Let's say you have some kind of data structure, which is persisted in some kind of database. For simplicity, let's call this data structure Person. You are now tasked to design a CRUD API, which allows other applications to create, read, update and delete Persons. For simplicity, let's assume that this API is accessed via some kind of web service.

For the C, R and D parts of CRUD, the design is simple. I'll use C#-like functional notation - the implementation could be SOAP, REST/JSON, or something else:

class Person {
    string Name;
    DateTime? DateOfBirth;

Identifier CreatePerson(Person);
Person GetPerson(Identifier);
void DeletePerson(Identifier);

What about update? The natural thing to do would be

void UpdatePerson(Identifier, Person);

but how would you specify which fields of Person to update?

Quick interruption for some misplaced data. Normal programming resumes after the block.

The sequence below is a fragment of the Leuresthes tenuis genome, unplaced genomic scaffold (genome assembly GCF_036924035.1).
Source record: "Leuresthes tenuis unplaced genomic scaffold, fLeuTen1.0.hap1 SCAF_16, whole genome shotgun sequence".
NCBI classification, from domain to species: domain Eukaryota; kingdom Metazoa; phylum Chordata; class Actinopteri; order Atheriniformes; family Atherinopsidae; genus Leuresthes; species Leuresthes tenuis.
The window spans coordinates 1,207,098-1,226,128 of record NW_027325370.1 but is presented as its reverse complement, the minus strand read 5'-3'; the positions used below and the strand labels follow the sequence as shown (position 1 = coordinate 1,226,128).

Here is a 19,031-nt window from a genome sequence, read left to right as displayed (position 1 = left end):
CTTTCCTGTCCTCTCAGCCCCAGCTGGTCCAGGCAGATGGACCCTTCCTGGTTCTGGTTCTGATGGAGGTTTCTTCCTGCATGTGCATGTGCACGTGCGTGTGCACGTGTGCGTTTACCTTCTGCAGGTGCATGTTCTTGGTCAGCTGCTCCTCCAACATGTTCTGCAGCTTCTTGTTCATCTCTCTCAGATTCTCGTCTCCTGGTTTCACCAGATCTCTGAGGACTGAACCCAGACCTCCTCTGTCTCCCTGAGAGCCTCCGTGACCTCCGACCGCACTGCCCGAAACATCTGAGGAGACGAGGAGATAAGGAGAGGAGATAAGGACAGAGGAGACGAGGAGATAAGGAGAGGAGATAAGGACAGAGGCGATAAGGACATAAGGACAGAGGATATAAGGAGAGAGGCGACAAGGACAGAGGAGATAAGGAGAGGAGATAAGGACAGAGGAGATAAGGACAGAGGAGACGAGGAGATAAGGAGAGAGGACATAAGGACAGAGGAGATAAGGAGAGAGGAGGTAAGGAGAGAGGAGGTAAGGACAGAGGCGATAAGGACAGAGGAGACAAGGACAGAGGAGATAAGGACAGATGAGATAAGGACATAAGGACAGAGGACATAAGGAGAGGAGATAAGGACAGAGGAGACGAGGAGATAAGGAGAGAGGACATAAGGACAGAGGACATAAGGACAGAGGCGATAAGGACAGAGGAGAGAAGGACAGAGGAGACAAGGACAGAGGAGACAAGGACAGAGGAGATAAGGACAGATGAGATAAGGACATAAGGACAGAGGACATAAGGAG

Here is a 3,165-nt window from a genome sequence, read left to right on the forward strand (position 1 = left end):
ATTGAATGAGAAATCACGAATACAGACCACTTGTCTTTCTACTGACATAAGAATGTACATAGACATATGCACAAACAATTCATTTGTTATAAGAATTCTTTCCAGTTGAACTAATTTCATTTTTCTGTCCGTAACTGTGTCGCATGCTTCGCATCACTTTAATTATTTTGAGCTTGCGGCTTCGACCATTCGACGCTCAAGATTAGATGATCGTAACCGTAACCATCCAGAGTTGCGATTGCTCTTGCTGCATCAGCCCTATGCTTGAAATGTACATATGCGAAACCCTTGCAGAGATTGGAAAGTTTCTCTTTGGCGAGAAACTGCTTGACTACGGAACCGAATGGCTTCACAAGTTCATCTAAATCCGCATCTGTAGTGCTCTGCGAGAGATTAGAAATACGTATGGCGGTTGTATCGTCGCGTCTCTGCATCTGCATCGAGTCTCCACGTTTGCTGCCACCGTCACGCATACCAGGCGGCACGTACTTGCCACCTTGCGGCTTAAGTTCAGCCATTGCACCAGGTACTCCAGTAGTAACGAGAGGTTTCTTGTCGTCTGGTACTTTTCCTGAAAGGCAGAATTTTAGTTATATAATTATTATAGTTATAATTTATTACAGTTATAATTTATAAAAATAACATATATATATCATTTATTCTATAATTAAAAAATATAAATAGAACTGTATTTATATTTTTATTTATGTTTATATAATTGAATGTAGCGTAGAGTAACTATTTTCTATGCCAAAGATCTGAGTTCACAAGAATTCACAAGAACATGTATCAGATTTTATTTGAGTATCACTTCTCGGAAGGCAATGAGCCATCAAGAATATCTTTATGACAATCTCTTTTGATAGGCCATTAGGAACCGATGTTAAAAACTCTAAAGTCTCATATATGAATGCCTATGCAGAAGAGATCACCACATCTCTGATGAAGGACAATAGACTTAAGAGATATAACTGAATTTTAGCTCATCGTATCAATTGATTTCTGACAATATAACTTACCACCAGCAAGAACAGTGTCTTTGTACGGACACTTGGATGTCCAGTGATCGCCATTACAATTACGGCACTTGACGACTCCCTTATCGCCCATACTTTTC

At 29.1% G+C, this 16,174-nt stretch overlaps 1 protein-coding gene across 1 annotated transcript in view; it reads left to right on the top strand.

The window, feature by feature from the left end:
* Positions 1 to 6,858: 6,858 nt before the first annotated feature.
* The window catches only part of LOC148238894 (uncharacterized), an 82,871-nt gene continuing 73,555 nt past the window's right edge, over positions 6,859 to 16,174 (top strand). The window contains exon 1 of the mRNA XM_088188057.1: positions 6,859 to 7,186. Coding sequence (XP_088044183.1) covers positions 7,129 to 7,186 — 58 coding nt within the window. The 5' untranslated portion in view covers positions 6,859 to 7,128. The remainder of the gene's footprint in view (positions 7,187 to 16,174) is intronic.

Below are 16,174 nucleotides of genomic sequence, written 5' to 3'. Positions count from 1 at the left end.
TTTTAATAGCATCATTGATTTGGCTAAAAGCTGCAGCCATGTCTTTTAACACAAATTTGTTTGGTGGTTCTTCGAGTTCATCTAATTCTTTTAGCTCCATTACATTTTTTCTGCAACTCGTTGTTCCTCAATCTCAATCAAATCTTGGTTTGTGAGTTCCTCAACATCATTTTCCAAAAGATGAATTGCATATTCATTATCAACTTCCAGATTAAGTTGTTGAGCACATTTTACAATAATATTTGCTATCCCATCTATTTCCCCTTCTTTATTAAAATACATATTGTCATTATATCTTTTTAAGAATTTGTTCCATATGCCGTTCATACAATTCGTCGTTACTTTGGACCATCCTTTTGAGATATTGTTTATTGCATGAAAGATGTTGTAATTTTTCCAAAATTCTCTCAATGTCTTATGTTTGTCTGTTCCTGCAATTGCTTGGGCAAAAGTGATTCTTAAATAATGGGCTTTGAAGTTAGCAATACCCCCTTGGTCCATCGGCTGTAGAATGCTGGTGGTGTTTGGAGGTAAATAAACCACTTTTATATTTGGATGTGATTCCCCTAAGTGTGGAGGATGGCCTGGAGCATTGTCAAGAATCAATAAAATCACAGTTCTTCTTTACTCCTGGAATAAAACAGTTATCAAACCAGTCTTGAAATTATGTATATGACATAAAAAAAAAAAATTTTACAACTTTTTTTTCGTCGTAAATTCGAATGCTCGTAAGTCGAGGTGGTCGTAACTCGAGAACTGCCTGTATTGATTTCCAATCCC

Solutions that I could come up with:

  • You could always require a complete Person to be passed, i.e. the client would do something like this to update the date of birth:

    p = GetPerson(id);
    p.DateOfBirth = ...;
    UpdatePerson(id, p);

    However, that would require some sort of transactional consistency or locking between the Get and the Update; otherwise, you could overwrite some other change done in parallel by some other client. This would make the API much more complicated. In addition, it's error prone, since the following pseudo-code (assuming a client language with JSON support)

    UpdatePerson(id, { "DateOfBirth": "2015-01-01" });

    -- which looks correct -- would not only change DateOfBirth but also reset all other fields to null.

  • You could ignore all fields that are null. However, how would you then make a difference between not changing DateOfBirth and deliberately changing it to null?

  • Change the signature to void UpdatePerson(Identifier, Person, ListOfFieldNamesToUpdate).

  • Change the signature to void UpdatePerson(Identifier, ListOfFieldValuePairs).

  • Use some feature of the transmission protocol: For example, you could ignore all fields not contained in the JSON representation of the Person. However, that usually requires parsing the JSON yourself and not being able to use the built-in features of your library (e.g. WCF).